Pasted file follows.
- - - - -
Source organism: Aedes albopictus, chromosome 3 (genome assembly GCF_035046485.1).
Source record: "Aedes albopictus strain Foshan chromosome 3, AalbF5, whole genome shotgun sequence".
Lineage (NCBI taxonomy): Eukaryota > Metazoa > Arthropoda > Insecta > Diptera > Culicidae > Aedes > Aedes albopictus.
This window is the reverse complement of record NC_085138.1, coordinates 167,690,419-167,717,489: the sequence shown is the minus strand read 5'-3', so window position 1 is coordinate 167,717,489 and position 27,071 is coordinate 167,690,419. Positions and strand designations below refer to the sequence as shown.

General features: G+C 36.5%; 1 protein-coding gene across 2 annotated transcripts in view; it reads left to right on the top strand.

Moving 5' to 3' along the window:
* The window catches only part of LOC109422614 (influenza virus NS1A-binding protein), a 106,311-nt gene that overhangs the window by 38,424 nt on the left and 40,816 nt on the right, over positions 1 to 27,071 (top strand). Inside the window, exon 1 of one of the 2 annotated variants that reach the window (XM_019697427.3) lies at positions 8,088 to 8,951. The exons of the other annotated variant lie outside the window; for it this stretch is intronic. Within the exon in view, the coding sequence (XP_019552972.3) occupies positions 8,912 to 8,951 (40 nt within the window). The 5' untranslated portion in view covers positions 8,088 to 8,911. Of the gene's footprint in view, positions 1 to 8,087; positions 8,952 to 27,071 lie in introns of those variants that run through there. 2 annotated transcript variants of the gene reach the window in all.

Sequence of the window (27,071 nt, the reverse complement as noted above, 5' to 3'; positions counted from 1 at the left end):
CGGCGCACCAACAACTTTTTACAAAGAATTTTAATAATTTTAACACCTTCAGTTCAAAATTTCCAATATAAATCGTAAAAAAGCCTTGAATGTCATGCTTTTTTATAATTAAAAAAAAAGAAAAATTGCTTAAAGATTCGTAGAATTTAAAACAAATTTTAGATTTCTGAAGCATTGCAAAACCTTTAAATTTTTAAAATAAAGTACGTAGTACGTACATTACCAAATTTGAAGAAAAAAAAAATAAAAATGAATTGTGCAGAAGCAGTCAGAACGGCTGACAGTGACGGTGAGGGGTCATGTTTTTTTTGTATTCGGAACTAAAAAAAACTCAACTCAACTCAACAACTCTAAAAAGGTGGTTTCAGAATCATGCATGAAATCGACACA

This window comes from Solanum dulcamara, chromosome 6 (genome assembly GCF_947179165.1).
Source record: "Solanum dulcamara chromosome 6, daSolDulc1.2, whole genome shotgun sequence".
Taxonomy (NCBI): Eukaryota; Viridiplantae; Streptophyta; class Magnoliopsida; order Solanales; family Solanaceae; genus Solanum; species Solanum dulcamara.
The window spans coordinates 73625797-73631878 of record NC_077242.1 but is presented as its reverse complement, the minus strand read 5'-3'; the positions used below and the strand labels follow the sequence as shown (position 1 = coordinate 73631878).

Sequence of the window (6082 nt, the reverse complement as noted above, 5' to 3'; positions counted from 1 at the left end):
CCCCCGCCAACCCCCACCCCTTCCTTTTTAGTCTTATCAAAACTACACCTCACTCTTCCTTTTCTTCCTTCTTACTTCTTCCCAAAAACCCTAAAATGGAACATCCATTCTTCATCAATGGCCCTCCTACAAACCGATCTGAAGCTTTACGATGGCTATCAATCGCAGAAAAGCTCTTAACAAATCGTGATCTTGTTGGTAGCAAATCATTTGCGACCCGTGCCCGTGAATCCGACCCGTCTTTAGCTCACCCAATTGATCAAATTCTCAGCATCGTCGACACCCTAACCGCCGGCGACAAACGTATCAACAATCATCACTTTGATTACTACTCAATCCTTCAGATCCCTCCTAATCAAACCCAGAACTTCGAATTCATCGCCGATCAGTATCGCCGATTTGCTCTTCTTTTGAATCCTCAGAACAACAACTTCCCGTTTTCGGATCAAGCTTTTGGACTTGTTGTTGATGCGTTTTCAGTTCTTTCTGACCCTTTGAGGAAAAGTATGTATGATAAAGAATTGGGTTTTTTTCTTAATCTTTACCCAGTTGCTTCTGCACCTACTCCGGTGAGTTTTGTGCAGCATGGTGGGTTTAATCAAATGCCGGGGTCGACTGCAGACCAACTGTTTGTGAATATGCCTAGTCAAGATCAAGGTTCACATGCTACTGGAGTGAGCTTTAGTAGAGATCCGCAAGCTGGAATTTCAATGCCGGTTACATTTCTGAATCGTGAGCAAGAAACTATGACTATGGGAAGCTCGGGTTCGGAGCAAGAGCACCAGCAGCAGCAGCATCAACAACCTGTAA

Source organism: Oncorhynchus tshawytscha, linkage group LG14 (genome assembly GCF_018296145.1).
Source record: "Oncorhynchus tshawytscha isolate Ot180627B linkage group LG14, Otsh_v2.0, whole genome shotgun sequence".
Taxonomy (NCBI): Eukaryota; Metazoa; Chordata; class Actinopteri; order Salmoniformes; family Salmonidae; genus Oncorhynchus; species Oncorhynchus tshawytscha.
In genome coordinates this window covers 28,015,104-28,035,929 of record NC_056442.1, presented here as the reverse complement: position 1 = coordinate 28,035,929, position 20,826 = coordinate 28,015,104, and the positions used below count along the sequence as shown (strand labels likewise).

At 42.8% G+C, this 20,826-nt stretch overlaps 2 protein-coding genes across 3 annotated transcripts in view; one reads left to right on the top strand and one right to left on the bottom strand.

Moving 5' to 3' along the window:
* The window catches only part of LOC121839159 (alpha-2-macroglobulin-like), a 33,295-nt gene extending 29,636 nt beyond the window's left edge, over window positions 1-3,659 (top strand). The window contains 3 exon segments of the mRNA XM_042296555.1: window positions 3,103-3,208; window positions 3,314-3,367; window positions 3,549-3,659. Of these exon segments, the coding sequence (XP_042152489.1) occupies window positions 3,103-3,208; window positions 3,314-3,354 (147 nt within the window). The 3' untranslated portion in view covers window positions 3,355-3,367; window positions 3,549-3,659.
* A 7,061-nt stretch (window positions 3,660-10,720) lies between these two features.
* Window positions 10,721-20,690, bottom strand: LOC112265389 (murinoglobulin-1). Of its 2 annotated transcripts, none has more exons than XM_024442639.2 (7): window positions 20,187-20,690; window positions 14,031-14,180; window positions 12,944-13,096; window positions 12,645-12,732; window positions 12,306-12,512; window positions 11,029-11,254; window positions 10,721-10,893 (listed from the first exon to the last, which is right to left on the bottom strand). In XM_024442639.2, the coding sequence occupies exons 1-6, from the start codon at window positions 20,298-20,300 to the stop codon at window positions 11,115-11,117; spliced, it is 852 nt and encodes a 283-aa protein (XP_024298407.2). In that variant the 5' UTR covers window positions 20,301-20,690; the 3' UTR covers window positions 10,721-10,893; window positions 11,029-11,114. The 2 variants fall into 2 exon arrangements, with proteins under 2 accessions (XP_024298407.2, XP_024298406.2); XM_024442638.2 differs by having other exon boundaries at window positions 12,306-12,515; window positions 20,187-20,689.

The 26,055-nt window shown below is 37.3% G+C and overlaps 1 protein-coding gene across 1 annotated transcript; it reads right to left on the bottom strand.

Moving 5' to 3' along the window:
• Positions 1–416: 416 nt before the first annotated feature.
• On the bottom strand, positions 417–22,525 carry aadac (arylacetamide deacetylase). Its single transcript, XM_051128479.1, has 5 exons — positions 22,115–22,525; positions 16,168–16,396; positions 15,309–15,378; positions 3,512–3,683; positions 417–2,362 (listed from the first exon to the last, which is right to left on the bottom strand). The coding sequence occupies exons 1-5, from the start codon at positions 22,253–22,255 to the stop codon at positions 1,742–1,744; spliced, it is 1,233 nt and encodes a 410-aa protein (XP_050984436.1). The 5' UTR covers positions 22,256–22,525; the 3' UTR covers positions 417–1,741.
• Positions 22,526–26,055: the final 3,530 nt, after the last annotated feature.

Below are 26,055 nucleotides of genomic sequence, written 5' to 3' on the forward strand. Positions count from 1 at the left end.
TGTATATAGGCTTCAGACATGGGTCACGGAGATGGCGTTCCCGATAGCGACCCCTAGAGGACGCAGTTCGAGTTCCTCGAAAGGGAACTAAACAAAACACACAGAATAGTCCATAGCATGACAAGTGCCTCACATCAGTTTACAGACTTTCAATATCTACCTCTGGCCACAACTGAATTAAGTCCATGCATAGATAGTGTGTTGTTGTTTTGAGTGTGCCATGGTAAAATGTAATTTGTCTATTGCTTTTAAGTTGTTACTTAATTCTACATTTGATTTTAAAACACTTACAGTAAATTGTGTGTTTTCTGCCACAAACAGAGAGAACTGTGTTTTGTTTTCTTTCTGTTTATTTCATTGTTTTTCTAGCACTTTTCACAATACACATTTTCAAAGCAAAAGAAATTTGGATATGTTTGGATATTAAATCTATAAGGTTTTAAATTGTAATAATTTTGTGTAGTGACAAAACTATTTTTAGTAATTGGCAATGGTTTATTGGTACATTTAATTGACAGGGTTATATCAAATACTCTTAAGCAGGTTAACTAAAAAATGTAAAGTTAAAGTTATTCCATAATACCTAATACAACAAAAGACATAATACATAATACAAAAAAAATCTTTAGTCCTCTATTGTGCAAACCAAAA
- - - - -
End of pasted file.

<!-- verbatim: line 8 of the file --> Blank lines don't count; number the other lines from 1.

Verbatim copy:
Sequence of the window (27,071 nt, the reverse complement as noted above, 5' to 3'; positions counted from 1 at the left end):